• Other Data Types

Analytics

Health & Fitness
  • Health
  • Fitness
Purchases
  • Purchase History
Financial Info
  • Payment Info
  • Other Financial Info
Location
  • Precise Location
  • Coarse Location
Contact Info
  • Physical Address
  • Email Address
  • Name
  • Phone Number
  • Other User Contact Info
Contacts
  • Contacts
User Content
  • Photos or Videos
  • Audio Data
  • Gameplay Content
  • Customer Support
  • Other User Content
Search History
  • Search History
Browsing History
  • Browsing History
Identifiers
  • User ID
  • Device ID
Usage Data
  • Product Interaction
  • Advertising Data
  • Other Usage Data
Sensitive Info
  • Sensitive Info
Diagnostics
  • Crash Data
  • Performance Data
  • Other Diagnostic Data
Other Data
  • Other Data Types

Product Personalization

Purchases
  • Purchase History
Financial Info
  • Other Financial Info
Location
  • Precise Location
  • Coarse Location
Contact Info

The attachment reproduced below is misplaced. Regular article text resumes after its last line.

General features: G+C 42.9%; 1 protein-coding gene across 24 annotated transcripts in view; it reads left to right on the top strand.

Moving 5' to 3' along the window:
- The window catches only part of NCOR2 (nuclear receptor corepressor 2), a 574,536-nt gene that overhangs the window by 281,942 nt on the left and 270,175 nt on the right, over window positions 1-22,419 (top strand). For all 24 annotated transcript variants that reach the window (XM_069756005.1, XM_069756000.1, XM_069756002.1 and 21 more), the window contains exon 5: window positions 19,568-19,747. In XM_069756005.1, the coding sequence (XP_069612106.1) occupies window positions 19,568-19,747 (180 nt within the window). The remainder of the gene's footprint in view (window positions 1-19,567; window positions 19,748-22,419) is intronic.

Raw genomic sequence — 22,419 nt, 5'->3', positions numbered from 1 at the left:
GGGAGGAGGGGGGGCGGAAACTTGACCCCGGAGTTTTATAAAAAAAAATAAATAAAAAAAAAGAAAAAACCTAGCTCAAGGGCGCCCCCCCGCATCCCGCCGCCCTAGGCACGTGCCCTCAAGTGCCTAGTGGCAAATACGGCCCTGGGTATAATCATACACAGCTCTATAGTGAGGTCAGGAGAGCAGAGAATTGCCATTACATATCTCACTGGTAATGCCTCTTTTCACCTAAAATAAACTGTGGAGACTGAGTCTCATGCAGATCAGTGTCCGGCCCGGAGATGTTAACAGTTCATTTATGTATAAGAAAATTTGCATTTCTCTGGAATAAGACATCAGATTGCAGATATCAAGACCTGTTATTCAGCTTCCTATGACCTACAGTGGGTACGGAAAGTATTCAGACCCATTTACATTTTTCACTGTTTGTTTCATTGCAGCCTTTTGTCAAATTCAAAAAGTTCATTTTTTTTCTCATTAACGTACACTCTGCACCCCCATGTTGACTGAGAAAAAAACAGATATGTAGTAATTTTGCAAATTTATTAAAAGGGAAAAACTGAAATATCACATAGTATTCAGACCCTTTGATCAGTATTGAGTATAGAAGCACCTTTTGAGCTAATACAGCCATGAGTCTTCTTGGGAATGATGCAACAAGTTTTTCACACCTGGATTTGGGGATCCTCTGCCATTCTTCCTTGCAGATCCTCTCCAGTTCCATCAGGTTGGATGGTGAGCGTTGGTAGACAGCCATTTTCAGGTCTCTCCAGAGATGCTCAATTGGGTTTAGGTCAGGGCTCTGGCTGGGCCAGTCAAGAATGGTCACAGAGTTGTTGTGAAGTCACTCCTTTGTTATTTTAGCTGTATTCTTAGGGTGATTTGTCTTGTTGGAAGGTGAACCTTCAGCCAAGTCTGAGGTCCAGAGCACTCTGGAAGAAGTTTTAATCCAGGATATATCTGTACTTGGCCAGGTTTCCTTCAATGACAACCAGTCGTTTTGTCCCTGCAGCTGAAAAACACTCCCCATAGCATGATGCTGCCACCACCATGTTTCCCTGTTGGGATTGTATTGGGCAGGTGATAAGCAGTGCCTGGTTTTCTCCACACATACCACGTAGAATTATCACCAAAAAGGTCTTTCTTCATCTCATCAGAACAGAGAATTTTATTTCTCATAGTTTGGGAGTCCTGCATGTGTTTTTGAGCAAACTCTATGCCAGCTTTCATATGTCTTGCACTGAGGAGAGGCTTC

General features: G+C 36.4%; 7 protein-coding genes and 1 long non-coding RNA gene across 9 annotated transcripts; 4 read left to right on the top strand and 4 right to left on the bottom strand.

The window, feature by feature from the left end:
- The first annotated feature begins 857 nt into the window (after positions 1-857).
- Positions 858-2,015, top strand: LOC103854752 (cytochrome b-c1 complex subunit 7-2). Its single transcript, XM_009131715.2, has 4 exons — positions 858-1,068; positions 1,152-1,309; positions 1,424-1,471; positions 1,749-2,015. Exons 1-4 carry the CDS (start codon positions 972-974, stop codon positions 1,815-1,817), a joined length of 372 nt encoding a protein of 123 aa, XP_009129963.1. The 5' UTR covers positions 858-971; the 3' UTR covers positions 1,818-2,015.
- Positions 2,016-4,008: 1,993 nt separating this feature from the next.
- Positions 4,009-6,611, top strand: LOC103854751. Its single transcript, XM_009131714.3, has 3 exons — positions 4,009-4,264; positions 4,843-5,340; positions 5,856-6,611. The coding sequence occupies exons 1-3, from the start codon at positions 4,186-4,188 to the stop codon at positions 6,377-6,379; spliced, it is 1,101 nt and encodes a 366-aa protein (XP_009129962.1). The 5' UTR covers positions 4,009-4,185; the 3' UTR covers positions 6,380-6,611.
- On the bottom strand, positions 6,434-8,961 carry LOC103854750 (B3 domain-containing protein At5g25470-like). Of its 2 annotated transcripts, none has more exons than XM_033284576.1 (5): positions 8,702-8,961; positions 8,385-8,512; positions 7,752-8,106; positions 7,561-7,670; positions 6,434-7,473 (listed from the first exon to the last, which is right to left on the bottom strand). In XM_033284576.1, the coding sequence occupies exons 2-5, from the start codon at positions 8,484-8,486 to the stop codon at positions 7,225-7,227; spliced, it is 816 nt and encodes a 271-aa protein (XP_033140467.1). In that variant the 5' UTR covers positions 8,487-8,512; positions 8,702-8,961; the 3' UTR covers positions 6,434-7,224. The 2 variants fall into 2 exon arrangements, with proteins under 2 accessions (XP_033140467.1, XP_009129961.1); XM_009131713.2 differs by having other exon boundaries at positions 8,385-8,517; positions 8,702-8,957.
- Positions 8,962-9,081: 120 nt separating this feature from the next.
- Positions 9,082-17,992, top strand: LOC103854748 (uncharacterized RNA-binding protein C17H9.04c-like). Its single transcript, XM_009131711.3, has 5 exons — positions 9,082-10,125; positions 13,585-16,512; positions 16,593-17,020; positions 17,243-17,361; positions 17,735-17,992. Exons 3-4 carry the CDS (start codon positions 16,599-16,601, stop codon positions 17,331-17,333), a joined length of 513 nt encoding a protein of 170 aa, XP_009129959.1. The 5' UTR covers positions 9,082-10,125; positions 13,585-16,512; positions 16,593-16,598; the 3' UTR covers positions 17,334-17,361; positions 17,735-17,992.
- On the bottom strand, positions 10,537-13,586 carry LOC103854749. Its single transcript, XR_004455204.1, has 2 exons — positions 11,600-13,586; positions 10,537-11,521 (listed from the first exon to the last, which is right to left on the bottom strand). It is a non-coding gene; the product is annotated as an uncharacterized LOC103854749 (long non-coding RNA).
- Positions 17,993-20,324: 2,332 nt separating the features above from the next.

• Physical Address
  • Email Address
  • Name
  • Phone Number
  • Other User Contact Info
Contacts
  • Contacts
User Content
  • Photos or Videos
  • Gameplay Content
  • Other User Content
Search History
  • Search History
Browsing History
  • Browsing History
Identifiers
  • User ID
  • Device ID
Usage Data
  • Product Interaction
  • Advertising Data
  • Other Usage Data
Sensitive Info
  • Sensitive Info
Diagnostics
  • Crash Data
  • Performance Data
  • Other Diagnostic Data
Other Data
  • Other Data Types

App Functionality

Health & Fitness
  • Health
  • Fitness
Purchases
  • Purchase History
Financial Info
  • Payment Info
  • Credit Info
  • Other Financial Info
Location
  • Precise Location
  • Coarse Location
Contact Info
  • Physical Address
  • Email Address
  • Name
  • Phone Number
  • Other User Contact Info
Contacts
  • Contacts
User Content
  • Emails or Text Messages
  • Photos or Videos